My Break From Social Media

Giovanna Minenna

II found myself being sucked into Instagram and Facebook every time I went to do a simple task on my phone. A deep pattern of addiction, and the feeling of constant anxiety, depression, and lack of control. All because of these apps.


Once I realized the control was no longer mine, I knew I had to make a change. I had to cut it out cold turkey because I knew I wasn’t going to be able to reduce my usage or totally avoid it if the apps were on my phone. I was inspired by my close friend who had made the decision to delete the app for 2 days a week to break the cycle. I knew two days wasn’t going to cut it for me, so I decided to try a week.


Instagram and Facebook can be a tricky thing. In my experience, these apps have truly help me to connect with others, promote my businesses and share what I learn with others in hopes to inspire them. The question I ask myself is, when is it too much? When do you start to forget who you are? When do you begin to use it to numb things going on inside?

Then it happened to me. I lost myself in the world of likes, comments and self-image.

So, I made the decision. One week without Instagram or Facebook. I knew I wanted to practice more presence in my life, feel more in the moment and feel connected again.

So here is what I have learned:

1.     I had more time and more presence

My days became longer and I accomplished more. I was able to accomplish more work, connect with more friends in a deeper way and took more time for self-care and rest.

I remembered to text people back instead of answering them in my head. This was a big one because I never felt like I had the energy or time to text someone back, it felt overwhelming! Once I took more time to be more present, I found myself truly invested in conversation and checking in with others.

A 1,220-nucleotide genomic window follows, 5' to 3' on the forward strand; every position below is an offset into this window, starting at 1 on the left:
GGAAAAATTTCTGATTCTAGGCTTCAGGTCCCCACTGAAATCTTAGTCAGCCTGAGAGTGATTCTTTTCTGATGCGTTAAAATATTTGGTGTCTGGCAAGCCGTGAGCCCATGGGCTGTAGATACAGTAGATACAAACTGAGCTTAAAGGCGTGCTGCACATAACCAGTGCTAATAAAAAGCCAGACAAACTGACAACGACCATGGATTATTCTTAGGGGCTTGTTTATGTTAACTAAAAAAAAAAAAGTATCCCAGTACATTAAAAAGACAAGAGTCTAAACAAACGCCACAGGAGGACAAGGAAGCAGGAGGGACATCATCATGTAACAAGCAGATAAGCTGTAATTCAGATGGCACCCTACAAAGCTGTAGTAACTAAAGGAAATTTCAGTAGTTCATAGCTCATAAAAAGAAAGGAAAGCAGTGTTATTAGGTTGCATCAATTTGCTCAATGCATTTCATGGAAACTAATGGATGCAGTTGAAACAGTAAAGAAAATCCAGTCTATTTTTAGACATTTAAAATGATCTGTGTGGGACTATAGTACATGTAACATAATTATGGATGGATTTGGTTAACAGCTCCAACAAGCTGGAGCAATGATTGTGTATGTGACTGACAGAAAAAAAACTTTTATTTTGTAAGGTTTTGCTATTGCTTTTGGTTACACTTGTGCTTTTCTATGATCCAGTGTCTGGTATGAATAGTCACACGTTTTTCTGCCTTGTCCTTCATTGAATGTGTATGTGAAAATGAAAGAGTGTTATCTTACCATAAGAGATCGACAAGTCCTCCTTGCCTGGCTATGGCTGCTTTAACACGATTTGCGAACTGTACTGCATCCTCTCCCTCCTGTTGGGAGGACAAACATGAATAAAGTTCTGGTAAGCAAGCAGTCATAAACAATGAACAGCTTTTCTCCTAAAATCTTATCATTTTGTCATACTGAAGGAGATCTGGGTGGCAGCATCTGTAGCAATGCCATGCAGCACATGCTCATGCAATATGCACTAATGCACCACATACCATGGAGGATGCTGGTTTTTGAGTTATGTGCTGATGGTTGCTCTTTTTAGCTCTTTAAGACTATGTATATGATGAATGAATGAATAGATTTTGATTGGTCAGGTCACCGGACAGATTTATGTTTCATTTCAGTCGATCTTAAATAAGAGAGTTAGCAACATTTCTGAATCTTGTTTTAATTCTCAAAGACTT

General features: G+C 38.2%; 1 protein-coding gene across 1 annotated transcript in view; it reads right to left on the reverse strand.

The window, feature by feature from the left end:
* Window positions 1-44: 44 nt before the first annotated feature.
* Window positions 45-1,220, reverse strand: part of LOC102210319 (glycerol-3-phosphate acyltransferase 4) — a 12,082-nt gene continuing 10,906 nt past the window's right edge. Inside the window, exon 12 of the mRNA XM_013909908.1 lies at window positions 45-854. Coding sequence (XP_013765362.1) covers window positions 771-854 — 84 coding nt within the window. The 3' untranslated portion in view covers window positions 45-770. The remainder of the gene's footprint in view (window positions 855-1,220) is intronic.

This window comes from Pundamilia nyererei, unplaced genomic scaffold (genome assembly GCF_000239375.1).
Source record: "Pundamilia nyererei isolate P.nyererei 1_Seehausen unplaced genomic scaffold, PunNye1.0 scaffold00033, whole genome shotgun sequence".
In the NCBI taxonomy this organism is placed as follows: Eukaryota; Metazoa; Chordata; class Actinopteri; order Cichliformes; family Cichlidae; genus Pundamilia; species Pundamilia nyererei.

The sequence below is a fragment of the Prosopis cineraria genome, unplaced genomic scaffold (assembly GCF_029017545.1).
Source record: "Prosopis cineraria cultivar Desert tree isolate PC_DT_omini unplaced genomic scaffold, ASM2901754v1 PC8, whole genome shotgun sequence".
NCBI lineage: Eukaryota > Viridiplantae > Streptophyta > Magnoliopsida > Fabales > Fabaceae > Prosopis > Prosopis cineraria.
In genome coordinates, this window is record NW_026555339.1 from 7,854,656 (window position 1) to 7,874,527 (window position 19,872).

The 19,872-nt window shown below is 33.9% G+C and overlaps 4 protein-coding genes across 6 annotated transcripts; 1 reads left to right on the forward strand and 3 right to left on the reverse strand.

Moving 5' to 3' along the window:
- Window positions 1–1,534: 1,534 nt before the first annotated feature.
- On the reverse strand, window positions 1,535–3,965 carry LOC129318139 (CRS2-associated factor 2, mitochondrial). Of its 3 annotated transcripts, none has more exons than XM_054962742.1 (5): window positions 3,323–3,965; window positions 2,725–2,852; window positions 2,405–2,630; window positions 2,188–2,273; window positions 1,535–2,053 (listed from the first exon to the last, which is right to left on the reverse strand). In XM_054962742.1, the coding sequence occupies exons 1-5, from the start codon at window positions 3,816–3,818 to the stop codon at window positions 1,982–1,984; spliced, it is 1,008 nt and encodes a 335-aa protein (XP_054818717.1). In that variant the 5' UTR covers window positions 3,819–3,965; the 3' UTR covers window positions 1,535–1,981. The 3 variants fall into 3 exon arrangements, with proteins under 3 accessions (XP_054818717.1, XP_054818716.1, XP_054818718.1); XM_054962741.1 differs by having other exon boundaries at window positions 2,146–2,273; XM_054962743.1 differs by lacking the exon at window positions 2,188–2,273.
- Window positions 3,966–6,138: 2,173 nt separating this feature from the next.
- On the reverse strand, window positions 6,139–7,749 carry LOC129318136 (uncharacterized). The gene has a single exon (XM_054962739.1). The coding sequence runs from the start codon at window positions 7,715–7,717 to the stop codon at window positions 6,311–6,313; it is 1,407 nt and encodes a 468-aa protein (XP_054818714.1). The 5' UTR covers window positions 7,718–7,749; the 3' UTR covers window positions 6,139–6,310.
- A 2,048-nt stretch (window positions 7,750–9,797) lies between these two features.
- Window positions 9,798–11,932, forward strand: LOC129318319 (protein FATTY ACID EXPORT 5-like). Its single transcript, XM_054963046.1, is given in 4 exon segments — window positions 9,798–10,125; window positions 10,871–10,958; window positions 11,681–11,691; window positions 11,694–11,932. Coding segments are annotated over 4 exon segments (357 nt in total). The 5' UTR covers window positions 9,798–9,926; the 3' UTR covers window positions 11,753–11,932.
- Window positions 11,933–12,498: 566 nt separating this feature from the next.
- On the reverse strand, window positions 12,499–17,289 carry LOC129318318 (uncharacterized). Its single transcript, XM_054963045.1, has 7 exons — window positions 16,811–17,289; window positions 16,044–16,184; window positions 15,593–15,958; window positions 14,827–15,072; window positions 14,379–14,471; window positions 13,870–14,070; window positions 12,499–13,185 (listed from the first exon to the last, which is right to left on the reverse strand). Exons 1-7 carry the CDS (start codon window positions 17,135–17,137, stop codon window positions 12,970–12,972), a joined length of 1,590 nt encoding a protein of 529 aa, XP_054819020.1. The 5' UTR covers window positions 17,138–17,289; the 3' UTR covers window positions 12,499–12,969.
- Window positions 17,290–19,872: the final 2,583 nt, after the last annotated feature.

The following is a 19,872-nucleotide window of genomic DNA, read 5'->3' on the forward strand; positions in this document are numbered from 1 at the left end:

2.     I lived with more intention

This week I was able to go through my days, calm my thoughts and become more intentional about what and how I was doing things. My meditations became deeper, I re-started my gratitude journal and my conversations with my partner were deep and meaningful. I was able to realize that checking my phone while someone is speaking is incredibly disrespectful. I know because it happened to me this week and it made me feel unimportant and that my words and feelings were not valued.


3.     I redefined social media as a tool

One definition of a tool is a device or implement used to carry out a particular function. Social media can be great if used in this way, to carry out a particular function. Things like staying connected, learning, sharing ideas, inspiring, being inspired. Just like any tool how you use it is key. I knew the tool was using me (ie sucking me into scrolling in my bed in the morning). I’m not using the tool; the tool is using me. Note to self: don’t become the tool.


4.     I rediscovered my reason for engaging

Why do I engage on social? This was a big question I reflected on. What I came to was that social can be a great value add to both my business and life. It helps me stay connected, learn, get inspired, and share about what is inspiring me.

Being intentional about what content gets let in and what content I engage with is a big one. My brain is a sacred place and I’m committed to having only high vibe quality content going in there. Being mindful about how content is making me feel and being intentional about inspiration, connection, and learning being my “why” is my new filter.


5.     I developed a set of self-management rules 

The best thing that came out of my time away from social was that it exposed some of the rules I needed to put into place to make my relationship with social a win/win. 

These are my 5 Social rules:

  1. Never check social before 9am.

  2. Sundays are my sabbath and completely tech free.

  3. Be intentional about my engagement by creating more meaningful connections.

  4. No mindless scrolling.

  5. Only share content I’m inspired to share.

Overall, my experiment to delete Instagram and Facebook for one week turned out quite well.

Practicing being in the moment. Image by Samanta Katz

Practicing being in the moment. Image by Samanta Katz

Simple changes with big impact. 

I hope this post has inspired you to take a break and disconnect to reconnect. Please let me know down below in the comments!